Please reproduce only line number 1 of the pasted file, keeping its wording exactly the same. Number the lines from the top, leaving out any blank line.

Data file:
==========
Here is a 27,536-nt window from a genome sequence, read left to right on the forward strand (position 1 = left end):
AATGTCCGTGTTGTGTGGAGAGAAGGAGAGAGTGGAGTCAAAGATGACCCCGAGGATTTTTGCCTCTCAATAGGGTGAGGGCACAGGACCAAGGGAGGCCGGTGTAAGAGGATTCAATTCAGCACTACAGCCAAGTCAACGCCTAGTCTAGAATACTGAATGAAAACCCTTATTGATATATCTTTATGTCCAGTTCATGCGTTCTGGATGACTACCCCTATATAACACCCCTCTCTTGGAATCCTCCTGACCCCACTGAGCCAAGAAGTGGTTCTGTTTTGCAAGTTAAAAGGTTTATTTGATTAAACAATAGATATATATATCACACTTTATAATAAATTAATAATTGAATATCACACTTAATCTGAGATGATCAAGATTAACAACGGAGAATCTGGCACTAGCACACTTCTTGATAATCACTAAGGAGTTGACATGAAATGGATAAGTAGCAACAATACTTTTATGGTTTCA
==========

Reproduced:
Here is a 27,536-nt window from a genome sequence, read left to right on the forward strand (position 1 = left end):